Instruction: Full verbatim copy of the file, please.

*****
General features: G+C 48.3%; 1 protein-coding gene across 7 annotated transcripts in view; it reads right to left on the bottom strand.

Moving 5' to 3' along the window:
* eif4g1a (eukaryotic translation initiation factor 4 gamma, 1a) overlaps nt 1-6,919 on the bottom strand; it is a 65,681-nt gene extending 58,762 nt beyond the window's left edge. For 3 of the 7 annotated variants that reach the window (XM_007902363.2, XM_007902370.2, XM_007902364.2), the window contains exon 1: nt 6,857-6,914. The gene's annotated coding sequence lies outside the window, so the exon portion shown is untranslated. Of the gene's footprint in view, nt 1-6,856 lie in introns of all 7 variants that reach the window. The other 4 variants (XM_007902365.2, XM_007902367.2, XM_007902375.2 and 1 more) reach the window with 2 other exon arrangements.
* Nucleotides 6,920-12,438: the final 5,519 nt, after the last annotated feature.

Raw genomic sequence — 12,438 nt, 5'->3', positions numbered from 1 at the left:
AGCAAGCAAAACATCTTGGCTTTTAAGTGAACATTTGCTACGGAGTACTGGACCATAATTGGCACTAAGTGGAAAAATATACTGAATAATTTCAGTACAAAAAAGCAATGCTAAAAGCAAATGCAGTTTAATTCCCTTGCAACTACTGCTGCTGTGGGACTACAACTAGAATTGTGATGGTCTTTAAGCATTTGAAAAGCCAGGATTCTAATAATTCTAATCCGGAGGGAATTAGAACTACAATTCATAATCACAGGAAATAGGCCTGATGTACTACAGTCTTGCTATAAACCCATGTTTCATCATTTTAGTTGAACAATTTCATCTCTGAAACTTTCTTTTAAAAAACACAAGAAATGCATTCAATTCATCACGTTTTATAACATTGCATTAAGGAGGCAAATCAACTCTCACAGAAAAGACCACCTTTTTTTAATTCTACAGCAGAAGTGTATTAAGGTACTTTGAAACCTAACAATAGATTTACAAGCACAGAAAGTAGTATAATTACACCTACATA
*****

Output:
General features: G+C 48.3%; 1 protein-coding gene across 7 annotated transcripts in view; it reads right to left on the bottom strand.

Moving 5' to 3' along the window:
* eif4g1a (eukaryotic translation initiation factor 4 gamma, 1a) overlaps nt 1-6,919 on the bottom strand; it is a 65,681-nt gene extending 58,762 nt beyond the window's left edge. For 3 of the 7 annotated variants that reach the window (XM_007902363.2, XM_007902370.2, XM_007902364.2), the window contains exon 1: nt 6,857-6,914. The gene's annotated coding sequence lies outside the window, so the exon portion shown is untranslated. Of the gene's footprint in view, nt 1-6,856 lie in introns of all 7 variants that reach the window. The other 4 variants (XM_007902365.2, XM_007902367.2, XM_007902375.2 and 1 more) reach the window with 2 other exon arrangements.
* Nucleotides 6,920-12,438: the final 5,519 nt, after the last annotated feature.

Raw genomic sequence — 12,438 nt, 5'->3', positions numbered from 1 at the left:
AGCAAGCAAAACATCTTGGCTTTTAAGTGAACATTTGCTACGGAGTACTGGACCATAATTGGCACTAAGTGGAAAAATATACTGAATAATTTCAGTACAAAAAAGCAATGCTAAAAGCAAATGCAGTTTAATTCCCTTGCAACTACTGCTGCTGTGGGACTACAACTAGAATTGTGATGGTCTTTAAGCATTTGAAAAGCCAGGATTCTAATAATTCTAATCCGGAGGGAATTAGAACTACAATTCATAATCACAGGAAATAGGCCTGATGTACTACAGTCTTGCTATAAACCCATGTTTCATCATTTTAGTTGAACAATTTCATCTCTGAAACTTTCTTTTAAAAAACACAAGAAATGCATTCAATTCATCACGTTTTATAACATTGCATTAAGGAGGCAAATCAACTCTCACAGAAAAGACCACCTTTTTTTAATTCTACAGCAGAAGTGTATTAAGGTACTTTGAAACCTAACAATAGATTTACAAGCACAGAAAGTAGTATAATTACACCTACATA